"Yes, one tofu soup, please."
My waitress nodded and went into the kitchen. Finally I was going to get that bean soup! I busied myself with the nine side dishes.
A few minutes later, the waitress returned with a slab of cold tofu drizzled in soy sauce, scallions and crushed red pepper sauce on a white plate. It looked good, but it wasn't bean soup.
"No, no -- tofu SOUP."
"Yes, tofu soup."
"We don't have tofu soup." She started to take the cold slab of tofu off the table. I pulled it back.
"Yes, you do -- I had it here the other day." By now other waitresses were getting involved. It's amazing how foreign languages one doesn't speak can sound.
"We don't have tofu soup here, but there are restaurants nearby that serve it. I can go get some tofu soup for you from one of the other restaurants..."
"No! You do have tofu soup! It's a soup with tofu in it? I had it here the other day."
"You had tofu soup HERE?"
"Yes." By now the manager was getting involved.
"We can make you some tofu soup. Would you like it?"
"Yes, please." My waitress looked a little exasperated. As she returned to the kitchen, I dug into the cold slab tofu. A perfect August food.
About ten minutes later, my waitress returned with an enormous bowl of what looks like a tofu-egg puree. Like mapo dofu without the meat. "Tofu soup," she announced.
"Not this -- smaller ... spicy ... with vegetables ... and chunks of tofu..."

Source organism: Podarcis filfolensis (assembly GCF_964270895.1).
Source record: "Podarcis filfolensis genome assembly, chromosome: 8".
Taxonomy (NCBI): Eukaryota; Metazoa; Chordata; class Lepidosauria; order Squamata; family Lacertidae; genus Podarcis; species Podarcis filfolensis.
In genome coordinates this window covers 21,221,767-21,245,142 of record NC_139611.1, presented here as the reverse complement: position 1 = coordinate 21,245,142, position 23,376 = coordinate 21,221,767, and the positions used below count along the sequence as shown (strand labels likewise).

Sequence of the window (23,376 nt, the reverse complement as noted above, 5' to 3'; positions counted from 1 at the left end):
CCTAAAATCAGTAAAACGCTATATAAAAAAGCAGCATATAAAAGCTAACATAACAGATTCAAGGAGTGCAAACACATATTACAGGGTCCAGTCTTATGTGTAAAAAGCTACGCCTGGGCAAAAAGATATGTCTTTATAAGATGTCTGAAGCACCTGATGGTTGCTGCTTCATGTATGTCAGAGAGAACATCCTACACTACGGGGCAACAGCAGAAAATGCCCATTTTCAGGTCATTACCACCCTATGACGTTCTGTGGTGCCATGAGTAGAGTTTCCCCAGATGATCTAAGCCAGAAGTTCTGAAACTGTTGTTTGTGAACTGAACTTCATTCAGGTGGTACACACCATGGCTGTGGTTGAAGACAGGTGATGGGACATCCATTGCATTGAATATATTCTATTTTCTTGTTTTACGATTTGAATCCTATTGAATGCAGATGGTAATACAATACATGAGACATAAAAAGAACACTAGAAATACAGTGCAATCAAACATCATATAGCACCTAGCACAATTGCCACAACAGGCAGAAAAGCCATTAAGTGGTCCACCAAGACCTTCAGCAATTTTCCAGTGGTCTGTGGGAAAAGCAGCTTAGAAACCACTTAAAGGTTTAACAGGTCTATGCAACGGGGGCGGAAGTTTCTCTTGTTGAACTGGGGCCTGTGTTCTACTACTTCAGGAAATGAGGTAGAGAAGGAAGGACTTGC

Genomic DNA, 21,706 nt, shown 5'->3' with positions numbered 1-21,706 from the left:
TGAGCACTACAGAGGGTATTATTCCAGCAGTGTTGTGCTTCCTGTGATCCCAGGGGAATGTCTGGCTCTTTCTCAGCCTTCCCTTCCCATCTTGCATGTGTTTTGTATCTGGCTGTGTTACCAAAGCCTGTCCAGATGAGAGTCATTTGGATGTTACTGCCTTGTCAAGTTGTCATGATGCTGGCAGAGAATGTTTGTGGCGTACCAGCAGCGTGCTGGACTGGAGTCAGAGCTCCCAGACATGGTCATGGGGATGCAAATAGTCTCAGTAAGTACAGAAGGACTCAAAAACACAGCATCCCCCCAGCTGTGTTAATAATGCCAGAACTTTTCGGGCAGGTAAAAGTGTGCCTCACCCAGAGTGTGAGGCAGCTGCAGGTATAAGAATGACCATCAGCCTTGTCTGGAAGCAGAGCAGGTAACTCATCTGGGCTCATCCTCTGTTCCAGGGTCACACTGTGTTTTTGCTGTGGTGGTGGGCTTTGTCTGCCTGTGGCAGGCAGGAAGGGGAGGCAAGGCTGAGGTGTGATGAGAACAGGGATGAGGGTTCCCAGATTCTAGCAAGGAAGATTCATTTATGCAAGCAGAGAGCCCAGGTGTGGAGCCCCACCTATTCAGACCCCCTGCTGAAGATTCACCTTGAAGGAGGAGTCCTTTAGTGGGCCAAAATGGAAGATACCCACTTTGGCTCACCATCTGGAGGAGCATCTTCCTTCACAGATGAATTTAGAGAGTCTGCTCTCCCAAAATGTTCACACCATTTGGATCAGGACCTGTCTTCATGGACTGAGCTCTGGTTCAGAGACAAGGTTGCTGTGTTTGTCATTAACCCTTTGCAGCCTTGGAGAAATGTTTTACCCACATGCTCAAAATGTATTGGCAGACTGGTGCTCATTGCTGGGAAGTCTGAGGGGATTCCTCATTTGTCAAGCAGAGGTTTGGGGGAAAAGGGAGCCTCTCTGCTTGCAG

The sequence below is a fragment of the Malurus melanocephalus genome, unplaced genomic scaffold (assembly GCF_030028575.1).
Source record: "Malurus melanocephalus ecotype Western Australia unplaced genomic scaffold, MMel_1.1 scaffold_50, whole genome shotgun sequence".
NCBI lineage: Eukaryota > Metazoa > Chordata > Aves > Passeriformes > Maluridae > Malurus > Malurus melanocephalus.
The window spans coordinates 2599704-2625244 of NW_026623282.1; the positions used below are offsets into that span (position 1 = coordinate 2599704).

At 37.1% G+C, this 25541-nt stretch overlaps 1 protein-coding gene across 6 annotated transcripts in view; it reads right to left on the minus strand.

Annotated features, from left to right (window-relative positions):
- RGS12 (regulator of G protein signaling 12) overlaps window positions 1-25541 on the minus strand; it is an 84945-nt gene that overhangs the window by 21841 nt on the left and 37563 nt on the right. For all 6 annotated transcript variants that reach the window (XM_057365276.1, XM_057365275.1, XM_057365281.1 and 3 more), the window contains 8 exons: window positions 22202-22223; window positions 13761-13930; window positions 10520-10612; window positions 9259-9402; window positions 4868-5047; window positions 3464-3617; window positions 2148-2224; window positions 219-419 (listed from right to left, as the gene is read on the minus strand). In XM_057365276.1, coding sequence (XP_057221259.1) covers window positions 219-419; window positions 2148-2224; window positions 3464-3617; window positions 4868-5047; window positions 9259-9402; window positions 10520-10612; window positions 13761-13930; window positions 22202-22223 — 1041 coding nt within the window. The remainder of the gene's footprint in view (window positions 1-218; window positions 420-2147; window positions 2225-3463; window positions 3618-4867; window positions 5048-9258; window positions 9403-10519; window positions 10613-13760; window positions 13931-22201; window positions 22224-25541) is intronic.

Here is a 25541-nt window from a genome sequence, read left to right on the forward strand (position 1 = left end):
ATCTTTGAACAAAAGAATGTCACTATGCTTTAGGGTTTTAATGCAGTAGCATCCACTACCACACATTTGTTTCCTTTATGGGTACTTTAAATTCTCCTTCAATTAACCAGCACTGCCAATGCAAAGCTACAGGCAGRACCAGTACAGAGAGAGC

"Tofu blocks ... pieces ... not mashed ... dark soup liquid ..."
"Y-Yeah, I think--" As my waitress disappeared into the kitchen, I scooped up some of the tofu-egg puree. I was delicate and full of flavor (and so was the puree).
This is how Doenjang Jjigae is delivered by an exasperated good-spirited English-speaking waitress off the clanging main drag on a sultry August night to a foreign guy who wants it but does not yet know how to ask: with a strong hand and an outstretched arm; look back up at the photo, and you can see the rising steam.
Some Korean dishes are so fiery I cannot eat them on a regular basis. But with radish, tofu, beans, and crushed hot and sliced green (Jalapeño cousin) peppers, this has just the right mix of earth, wind and fire:
No meat necessary: the rice soaks up the juice to form a hearty porridge.
The Greens: not quite spinach, not quite kale, not quite leaves: "Mani jusayo!" (More please!)
In the realm of meat, a bean dish has risen...
See: the inverted smokestacks; like chimneys upturned and rewound, they suck up the smoke. I suspect they ferry said smoke to a centralized processing plant located somewhere in the North, where said smoke is solidified into slabs for slicing and use in beef flavorizers.
The Bearer of Fresh Raw Meat is always smiling.
I wanted a better shot of the Bearer of Fire, but The Bearer of Fire is fast. He cannot be stopped. Nor can he be summoned from his volcanic domain without the wanton call of a flesh-eating customer. When flesh-eaters arrive and order, The Bearer of Fire emerges with this pan of molten coals that slips right into the center of their table. Once in place, he returns whence he came, to the depths of Vulcan.
For all you pork-belly lovers out there; repeat after me: "Sam-gyup-sal"
Mush, Mush, Mush in Your Mouth: hate to say it, but there's something wrong with Korean corn. Wrong for me, at least. Looks great, but tastes like mush. Maybe it's the way corn used to be? These kernels don't burst into sweet juice when you bite 'em. They just mush.
All the Major Food Groups: (from left to right) Fish paste skewers, tteokbokki, waffles!